Popular posts from this blog

NO MORE MAGIC BULLET- or why I have stopped watching the West Wing

I love the West Wing. It still rates as one of the most well informed and influential series of the genre. Its speeches have been stolen by people who have osmosed its hope for a better way of doing politics. When we watch it today it holds a very particular kind of resonance because it demonstrates a civility that has been drowned in a sea of hate. It has positive images of a wrestled out faith, is rich with camaraderie and pith and is just good telly.
But its bad for me. 
It pains me to admit this, but the West Wing makes me think I can change the world in a way that is simply not helpful. 
It holds out the present hope that the world can turn on a single conversation. With the brave statement or right turn of phrase one might change the debate, and in turn might change the world entire. The moment in the Oval where they realise that if they take no credit they can save social security. The moment where Donna remembers to pay welfare payments. The realisation that all the NATO people a…

Oxpresidentgate and a Crisis of Generosity

Its been an interesting start to the year for the third sector. As we all get to grips with GDPR (more later), we have been subject to increased media attention as first we reeled from President’s Club revelations to the far deeper impact of this week’s revelations about Oxfam (and others).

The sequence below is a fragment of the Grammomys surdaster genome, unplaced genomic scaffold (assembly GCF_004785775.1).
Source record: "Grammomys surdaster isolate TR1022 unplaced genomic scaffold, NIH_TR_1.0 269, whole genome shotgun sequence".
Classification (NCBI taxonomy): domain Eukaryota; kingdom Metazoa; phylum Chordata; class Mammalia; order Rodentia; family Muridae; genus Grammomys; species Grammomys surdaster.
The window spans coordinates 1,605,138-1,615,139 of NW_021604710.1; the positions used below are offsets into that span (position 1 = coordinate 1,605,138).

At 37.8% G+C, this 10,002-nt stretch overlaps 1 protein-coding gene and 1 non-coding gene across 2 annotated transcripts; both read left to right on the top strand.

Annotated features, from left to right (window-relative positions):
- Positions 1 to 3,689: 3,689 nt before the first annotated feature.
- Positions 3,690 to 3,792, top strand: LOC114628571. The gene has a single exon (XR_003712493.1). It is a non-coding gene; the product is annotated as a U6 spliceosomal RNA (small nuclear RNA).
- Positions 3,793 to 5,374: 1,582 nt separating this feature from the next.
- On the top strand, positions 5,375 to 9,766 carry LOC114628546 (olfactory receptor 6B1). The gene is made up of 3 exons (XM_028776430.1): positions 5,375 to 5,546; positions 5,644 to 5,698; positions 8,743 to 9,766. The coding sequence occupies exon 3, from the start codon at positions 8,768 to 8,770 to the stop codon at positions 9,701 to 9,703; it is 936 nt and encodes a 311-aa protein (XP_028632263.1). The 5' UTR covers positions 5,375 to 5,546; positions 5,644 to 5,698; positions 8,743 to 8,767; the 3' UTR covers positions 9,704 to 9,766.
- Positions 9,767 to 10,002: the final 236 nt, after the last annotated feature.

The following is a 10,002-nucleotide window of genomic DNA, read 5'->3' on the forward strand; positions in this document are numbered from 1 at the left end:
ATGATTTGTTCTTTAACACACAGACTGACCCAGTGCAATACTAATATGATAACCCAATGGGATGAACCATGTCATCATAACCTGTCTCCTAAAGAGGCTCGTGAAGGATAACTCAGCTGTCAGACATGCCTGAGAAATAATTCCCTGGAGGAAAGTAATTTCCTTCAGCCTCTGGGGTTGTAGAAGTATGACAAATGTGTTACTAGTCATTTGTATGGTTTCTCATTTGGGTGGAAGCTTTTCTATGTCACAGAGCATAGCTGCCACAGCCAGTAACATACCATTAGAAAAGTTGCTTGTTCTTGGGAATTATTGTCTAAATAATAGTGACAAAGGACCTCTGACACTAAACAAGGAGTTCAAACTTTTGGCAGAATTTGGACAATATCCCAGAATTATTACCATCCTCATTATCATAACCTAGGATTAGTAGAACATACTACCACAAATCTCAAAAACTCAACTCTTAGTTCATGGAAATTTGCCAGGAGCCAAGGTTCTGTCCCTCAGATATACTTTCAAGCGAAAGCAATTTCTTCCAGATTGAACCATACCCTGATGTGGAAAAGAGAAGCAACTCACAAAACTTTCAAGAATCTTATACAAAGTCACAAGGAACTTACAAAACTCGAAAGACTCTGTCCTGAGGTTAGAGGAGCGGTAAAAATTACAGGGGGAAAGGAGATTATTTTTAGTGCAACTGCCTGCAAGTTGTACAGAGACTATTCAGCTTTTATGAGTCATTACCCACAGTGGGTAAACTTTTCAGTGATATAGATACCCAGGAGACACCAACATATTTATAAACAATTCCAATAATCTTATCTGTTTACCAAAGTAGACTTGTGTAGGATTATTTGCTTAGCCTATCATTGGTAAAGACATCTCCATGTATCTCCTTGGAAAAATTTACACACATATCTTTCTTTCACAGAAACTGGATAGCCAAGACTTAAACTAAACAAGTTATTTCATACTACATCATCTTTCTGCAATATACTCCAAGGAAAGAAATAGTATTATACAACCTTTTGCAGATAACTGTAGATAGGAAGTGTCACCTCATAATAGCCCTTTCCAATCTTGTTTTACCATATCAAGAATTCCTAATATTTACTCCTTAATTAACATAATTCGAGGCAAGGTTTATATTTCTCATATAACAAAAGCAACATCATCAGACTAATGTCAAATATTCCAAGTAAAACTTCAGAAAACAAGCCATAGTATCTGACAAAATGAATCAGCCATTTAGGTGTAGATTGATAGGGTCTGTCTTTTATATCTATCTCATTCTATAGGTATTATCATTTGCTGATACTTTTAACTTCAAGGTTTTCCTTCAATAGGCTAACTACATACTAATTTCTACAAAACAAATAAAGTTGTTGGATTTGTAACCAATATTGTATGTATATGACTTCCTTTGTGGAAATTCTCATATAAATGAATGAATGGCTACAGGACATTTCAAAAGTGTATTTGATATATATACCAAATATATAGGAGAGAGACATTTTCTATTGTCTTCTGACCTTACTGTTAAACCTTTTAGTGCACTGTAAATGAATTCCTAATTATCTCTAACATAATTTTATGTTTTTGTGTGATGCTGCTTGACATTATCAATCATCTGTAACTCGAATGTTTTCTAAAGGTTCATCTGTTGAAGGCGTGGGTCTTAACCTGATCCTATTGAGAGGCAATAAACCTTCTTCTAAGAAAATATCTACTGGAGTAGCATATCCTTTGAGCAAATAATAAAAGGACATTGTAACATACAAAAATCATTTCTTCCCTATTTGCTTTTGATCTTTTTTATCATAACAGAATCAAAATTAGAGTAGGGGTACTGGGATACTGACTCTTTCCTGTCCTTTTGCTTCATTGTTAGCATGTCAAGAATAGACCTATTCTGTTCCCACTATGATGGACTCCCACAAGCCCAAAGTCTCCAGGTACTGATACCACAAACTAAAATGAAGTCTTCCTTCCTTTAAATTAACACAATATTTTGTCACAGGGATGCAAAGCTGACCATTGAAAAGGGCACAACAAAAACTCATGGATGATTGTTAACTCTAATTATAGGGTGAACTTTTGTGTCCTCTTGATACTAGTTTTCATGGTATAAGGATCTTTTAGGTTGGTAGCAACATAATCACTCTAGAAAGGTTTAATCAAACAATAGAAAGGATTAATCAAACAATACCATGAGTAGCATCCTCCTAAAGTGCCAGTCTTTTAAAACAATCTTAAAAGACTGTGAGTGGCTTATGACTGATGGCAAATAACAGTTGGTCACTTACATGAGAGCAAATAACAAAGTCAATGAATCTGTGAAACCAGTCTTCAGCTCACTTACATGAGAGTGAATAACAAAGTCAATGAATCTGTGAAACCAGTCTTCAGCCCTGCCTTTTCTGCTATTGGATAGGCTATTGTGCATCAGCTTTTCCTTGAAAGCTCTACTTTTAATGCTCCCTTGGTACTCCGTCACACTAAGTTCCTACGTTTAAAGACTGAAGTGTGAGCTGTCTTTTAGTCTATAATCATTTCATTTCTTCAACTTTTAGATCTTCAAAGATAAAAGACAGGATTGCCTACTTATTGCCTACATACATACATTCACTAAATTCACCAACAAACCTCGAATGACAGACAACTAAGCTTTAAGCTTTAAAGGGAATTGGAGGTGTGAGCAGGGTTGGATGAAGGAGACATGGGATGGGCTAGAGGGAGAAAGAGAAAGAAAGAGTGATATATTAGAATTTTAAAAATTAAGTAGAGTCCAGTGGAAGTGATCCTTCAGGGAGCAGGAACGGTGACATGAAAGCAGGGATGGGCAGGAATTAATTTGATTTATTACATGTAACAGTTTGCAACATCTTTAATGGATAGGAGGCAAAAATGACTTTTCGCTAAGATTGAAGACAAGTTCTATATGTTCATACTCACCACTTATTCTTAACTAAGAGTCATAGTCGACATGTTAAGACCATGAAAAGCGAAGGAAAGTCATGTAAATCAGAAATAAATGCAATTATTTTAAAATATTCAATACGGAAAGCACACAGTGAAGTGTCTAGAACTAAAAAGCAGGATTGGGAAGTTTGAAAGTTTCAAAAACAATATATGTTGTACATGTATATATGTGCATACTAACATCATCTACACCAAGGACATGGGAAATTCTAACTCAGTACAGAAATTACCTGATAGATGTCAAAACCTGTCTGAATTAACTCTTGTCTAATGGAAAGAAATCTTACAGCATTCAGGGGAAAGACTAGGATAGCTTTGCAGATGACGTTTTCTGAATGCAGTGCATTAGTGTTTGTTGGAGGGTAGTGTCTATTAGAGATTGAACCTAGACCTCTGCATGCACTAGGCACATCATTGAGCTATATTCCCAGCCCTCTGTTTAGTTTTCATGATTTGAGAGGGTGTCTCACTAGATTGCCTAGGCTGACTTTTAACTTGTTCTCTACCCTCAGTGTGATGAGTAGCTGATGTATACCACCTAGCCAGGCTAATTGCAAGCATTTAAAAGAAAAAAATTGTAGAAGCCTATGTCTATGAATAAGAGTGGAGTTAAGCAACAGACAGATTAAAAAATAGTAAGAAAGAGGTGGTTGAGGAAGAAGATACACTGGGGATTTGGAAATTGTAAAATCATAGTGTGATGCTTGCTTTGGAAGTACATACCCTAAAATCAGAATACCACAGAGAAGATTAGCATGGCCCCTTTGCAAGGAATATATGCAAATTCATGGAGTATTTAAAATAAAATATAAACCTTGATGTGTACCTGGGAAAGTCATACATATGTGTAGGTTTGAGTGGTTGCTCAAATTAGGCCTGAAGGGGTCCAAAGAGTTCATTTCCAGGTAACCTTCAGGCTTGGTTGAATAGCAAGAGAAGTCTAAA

There is much that can be written. Undoubtedly there are some in media and politics who will seek to exploit the 1/3 of us who don’t think aid should be sent overseas to change policy off the back of bad behaviour by some people. We could face a drop in giving to international development, as supporting Oxfam is no longer seen as acceptable (like buying a plastic bag). I suspect this will recover at some point, possibly in different form.
However, there is a deeper moral crisis for third sector organisations and my fear is that Christian charities are not immune.
To explore this let me go back a month. The President’s Club- where charities were set to receive significant amounts of money from an…

A very dull post about what I do with my time...

Each year I take a calendar month and record what I do in it. I break each day into twenty minute chunks and note down what happens in each twenty minute block. I don’t do the same for designated Sabbath time (nor do I note each bit of time outside of the beginning and end of a working day, no-one needs to know how long I clean my teeth for).
I categorise each thing that I do (an imperfect science) with a view to getting a handle on what I do with my time. 
This year I did the audit in November (as clergy I always avoid doing this in Lent, Advent or August). 
So- what did I discover?
I work around 55 hours a week. (thats up one hour from last year) That work is spread over five and a half days. The only sabbath day that was interrupted by work was about processing a painful meeting.  Of 26 working days, I worked 12 evenings.
In terms of what I do:
In November 17% of my time was taken up with prayer, reading and learning. Thats a slightly false read as I had a 48 hour away time in there. Prayer…